Monday, December 19, 2005

It's official.



As expected, Evo Morales was victorious in the Bolivian Presidential election.

Read the New York Times' (slanted as always) coverage here.

Morales comes from a poor, indigenous background, growing up as a llama herder and a coca grower, eventually becoming the head of the Cocaleros, or coca-growers union.

He won by much more than he was projected - I saw polls Sunday predicting 32 percent of the vote for him (I think they were taken in late November). It appears that he has won much more than that, but results won't be official for a few days.

This election makes Morales, as far as I know, the first formal representative of a union of producers of a prohibited crop to become the head of a State.

Morales' election will change the international war on drugs in ways we can't even suppose at the moment.

He's also the first indigenous President of Bolivia, which is one of the poorest (and on-and-off coca dependant) nations of Latin America.

“zero cocaine, zero narco-trafficking, but not zero coca”
This has been Morales' rhetoric about his drug policy for a while now. I don't know if he actually takes prohibition seriously or if it was just to temporarily pacify Washington, but either way, drug policy reformers should keep their eyes on Bolivia for the next couple of weeks.

Coverage in the Sydney Morning Herald

3 comments:

Justin Holmes said...

I want to call this irony, but I know better:

When I clicked on the link to read the New York Times article again, I got an ONDCP ad.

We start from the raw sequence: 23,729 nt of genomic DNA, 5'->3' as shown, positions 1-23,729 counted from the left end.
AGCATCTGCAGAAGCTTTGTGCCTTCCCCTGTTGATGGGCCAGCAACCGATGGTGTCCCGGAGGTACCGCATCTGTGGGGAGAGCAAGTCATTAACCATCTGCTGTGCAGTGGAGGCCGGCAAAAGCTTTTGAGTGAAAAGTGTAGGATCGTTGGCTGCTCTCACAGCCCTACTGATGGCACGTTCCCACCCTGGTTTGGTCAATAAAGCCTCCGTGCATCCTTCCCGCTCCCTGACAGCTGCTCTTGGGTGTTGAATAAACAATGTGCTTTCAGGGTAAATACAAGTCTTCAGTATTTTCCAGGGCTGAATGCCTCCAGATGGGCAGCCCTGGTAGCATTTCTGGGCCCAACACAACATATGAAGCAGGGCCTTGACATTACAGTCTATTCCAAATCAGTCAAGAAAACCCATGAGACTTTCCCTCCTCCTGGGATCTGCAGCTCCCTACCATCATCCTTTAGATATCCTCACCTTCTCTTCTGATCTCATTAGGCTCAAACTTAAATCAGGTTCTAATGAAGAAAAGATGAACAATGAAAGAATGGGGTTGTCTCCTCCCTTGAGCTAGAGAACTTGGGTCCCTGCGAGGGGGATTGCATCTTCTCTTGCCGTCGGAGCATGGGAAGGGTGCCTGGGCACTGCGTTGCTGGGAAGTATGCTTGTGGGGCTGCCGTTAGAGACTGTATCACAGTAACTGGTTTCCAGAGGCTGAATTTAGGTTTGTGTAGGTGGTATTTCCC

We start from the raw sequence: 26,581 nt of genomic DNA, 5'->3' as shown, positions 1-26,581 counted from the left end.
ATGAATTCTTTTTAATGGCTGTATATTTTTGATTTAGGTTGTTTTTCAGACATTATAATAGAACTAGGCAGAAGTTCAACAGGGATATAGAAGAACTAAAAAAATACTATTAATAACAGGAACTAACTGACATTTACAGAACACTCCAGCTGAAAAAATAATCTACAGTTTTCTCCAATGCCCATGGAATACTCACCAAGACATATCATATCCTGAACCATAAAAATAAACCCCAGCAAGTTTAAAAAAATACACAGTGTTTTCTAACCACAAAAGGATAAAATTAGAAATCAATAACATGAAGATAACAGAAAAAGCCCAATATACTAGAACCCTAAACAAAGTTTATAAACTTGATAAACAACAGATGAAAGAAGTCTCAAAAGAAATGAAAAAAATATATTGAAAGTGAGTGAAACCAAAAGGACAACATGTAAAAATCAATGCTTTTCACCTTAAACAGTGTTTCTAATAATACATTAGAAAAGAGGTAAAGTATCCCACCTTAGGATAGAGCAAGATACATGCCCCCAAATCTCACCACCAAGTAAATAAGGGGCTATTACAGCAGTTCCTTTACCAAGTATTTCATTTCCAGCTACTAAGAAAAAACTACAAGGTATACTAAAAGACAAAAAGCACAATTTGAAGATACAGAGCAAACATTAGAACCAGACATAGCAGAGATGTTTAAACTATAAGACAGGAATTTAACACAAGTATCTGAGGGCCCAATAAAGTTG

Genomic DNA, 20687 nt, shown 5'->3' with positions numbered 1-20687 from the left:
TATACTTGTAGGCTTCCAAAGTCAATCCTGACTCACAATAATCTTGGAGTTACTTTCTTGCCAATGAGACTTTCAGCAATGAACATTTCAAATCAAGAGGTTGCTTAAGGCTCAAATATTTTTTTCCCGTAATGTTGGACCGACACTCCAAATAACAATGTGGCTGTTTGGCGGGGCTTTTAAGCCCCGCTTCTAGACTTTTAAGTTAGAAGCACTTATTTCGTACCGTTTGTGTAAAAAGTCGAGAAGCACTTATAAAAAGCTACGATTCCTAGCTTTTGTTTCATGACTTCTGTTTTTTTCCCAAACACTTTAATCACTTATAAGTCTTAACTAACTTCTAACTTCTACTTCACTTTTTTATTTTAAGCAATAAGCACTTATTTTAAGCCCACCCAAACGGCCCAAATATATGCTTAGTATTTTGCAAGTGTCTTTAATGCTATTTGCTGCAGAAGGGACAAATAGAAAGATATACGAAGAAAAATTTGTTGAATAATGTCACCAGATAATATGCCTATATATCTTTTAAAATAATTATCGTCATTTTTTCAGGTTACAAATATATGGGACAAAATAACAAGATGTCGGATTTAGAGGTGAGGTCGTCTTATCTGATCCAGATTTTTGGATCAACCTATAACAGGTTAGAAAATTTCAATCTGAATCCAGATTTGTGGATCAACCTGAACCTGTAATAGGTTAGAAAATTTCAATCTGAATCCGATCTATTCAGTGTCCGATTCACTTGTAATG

I've been saying this for a couple of years now, but I'll say it again: Outlets which accept ONDCP ads have slanted coverage of drug policy issues at times when the ads are running.

I mean, come on, how can a news outlet cover this issue and make you click through prohibitionist propaganda before you even get to the prohibitionist propaganda?

Erik Cooke said...

I wonder if the Drug Czar will be considered a war criminal in Bolivia.

800 pound gorilla said...

Obviously Morales is going to have problems attracting outside investors. The US government can and does impose restrictions on "rogue nations" that thwart its political agenda. Most investors are amoral. They don't care how just or rational the policies are. They want easy access to credit to help them raise necessary capital for investment. The US controls the IMF and abuses that power to discourage reforms that threaten the labor market. Only in rare instances where the IMF policies don't coerce countries does the United States send in the taxpayer funded goon squads.

Don't get too hopeful about open reform in Bolivia. With all the economic might wielded to support US criminal behaviors overseas, only the wealthiest or poorest countries can afford to openly criticize US policies. Ironically the IMF has zero influence in the criminal market. Those companies that engage in illegal drug supply [gasp] don't openly announce or publicize their involvement. I know that you find it amazing - with all the stories about the CIA running drugs to bankroll its covert ops - that there is no official written evidence to verify this as fact. That's why the History Channel can say this about Air America with a straight face. As long as we keep a business in the shadows we can make up the facts - without fear of being proven liars.